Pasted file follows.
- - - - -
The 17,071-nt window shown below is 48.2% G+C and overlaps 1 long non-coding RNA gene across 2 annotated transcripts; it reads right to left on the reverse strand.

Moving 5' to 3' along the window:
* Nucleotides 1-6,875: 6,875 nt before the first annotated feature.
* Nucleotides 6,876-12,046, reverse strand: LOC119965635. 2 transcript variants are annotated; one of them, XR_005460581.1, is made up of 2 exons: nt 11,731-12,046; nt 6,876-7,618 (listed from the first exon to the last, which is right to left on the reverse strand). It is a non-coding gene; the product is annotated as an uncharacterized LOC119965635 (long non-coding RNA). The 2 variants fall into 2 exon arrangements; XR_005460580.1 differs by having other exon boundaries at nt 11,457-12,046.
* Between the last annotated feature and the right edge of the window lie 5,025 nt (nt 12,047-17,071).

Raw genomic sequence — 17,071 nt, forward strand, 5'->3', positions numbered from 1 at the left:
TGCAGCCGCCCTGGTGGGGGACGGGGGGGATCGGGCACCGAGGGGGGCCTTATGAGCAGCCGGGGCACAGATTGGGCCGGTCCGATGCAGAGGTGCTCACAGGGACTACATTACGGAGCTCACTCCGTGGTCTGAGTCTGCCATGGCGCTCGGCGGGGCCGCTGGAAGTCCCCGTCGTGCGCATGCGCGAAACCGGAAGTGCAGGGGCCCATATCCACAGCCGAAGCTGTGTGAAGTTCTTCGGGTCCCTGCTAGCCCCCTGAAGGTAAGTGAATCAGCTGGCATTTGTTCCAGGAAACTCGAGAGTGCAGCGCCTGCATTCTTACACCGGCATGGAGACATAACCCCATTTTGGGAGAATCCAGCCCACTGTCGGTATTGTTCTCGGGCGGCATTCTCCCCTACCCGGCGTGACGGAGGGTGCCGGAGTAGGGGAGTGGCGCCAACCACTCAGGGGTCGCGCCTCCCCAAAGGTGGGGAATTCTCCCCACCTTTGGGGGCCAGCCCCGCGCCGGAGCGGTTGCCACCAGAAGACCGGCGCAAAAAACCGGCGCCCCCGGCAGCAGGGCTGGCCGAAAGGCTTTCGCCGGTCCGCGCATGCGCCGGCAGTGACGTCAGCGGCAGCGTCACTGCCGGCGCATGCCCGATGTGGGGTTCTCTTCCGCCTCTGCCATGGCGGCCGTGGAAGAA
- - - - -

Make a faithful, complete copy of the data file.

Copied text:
The 17,071-nt window shown below is 48.2% G+C and overlaps 1 long non-coding RNA gene across 2 annotated transcripts; it reads right to left on the reverse strand.

Moving 5' to 3' along the window:
* Nucleotides 1-6,875: 6,875 nt before the first annotated feature.
* Nucleotides 6,876-12,046, reverse strand: LOC119965635. 2 transcript variants are annotated; one of them, XR_005460581.1, is made up of 2 exons: nt 11,731-12,046; nt 6,876-7,618 (listed from the first exon to the last, which is right to left on the reverse strand). It is a non-coding gene; the product is annotated as an uncharacterized LOC119965635 (long non-coding RNA). The 2 variants fall into 2 exon arrangements; XR_005460580.1 differs by having other exon boundaries at nt 11,457-12,046.
* Between the last annotated feature and the right edge of the window lie 5,025 nt (nt 12,047-17,071).

Raw genomic sequence — 17,071 nt, forward strand, 5'->3', positions numbered from 1 at the left:
TGCAGCCGCCCTGGTGGGGGACGGGGGGGATCGGGCACCGAGGGGGGCCTTATGAGCAGCCGGGGCACAGATTGGGCCGGTCCGATGCAGAGGTGCTCACAGGGACTACATTACGGAGCTCACTCCGTGGTCTGAGTCTGCCATGGCGCTCGGCGGGGCCGCTGGAAGTCCCCGTCGTGCGCATGCGCGAAACCGGAAGTGCAGGGGCCCATATCCACAGCCGAAGCTGTGTGAAGTTCTTCGGGTCCCTGCTAGCCCCCTGAAGGTAAGTGAATCAGCTGGCATTTGTTCCAGGAAACTCGAGAGTGCAGCGCCTGCATTCTTACACCGGCATGGAGACATAACCCCATTTTGGGAGAATCCAGCCCACTGTCGGTATTGTTCTCGGGCGGCATTCTCCCCTACCCGGCGTGACGGAGGGTGCCGGAGTAGGGGAGTGGCGCCAACCACTCAGGGGTCGCGCCTCCCCAAAGGTGGGGAATTCTCCCCACCTTTGGGGGCCAGCCCCGCGCCGGAGCGGTTGCCACCAGAAGACCGGCGCAAAAAACCGGCGCCCCCGGCAGCAGGGCTGGCCGAAAGGCTTTCGCCGGTCCGCGCATGCGCCGGCAGTGACGTCAGCGGCAGCGTCACTGCCGGCGCATGCCCGATGTGGGGTTCTCTTCCGCCTCTGCCATGGCGGCCGTGGAAGAA